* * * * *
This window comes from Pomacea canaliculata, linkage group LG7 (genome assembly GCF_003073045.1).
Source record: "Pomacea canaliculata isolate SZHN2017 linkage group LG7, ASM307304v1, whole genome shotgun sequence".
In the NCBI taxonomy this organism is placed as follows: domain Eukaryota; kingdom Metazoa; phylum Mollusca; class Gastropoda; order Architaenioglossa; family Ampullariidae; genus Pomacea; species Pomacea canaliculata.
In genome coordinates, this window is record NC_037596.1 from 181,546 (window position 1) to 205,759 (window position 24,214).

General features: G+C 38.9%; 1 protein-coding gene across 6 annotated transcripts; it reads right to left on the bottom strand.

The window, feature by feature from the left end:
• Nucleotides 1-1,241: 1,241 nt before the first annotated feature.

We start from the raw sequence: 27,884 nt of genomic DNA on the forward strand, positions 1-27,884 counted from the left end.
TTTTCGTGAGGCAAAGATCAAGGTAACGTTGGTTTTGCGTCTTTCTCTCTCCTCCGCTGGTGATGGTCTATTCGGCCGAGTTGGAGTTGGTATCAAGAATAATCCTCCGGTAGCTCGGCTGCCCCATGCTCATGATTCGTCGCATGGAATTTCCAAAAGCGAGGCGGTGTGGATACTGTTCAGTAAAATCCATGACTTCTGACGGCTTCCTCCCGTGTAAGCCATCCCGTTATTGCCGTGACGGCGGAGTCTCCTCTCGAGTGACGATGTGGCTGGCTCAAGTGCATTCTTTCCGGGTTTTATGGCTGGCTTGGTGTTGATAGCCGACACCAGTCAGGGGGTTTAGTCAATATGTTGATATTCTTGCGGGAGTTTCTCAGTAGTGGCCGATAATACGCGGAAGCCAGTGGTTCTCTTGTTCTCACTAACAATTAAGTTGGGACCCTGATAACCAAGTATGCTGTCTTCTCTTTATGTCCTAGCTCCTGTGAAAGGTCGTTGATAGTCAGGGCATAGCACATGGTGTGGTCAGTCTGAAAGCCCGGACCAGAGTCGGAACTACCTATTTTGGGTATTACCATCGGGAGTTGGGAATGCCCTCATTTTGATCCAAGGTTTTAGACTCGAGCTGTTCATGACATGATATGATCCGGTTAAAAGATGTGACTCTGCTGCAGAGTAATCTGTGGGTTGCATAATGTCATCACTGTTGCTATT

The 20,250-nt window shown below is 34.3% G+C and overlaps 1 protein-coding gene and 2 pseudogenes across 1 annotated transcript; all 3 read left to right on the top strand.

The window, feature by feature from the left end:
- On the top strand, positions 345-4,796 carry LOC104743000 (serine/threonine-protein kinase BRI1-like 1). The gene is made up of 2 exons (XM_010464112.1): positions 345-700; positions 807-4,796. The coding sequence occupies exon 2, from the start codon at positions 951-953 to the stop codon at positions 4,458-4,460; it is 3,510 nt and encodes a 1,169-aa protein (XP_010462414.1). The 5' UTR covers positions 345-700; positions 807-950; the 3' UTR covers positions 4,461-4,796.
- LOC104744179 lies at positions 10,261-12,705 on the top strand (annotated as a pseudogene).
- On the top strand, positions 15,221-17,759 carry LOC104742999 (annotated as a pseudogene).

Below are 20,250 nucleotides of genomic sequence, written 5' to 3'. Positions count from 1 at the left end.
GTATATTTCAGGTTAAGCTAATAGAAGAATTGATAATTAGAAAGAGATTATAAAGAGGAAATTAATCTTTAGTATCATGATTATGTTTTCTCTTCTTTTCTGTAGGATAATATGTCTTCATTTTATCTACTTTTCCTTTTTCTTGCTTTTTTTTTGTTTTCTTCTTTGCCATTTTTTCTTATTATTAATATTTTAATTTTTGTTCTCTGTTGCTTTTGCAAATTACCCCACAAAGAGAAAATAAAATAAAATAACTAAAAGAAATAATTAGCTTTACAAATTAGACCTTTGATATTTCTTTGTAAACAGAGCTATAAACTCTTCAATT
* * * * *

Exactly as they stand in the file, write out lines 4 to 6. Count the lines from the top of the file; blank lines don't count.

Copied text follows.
In genome coordinates, this window is record NC_037596.1 from 181,546 (window position 1) to 205,759 (window position 24,214).

General features: G+C 38.9%; 1 protein-coding gene across 6 annotated transcripts; it reads right to left on the bottom strand.

The window, feature by feature from the left end: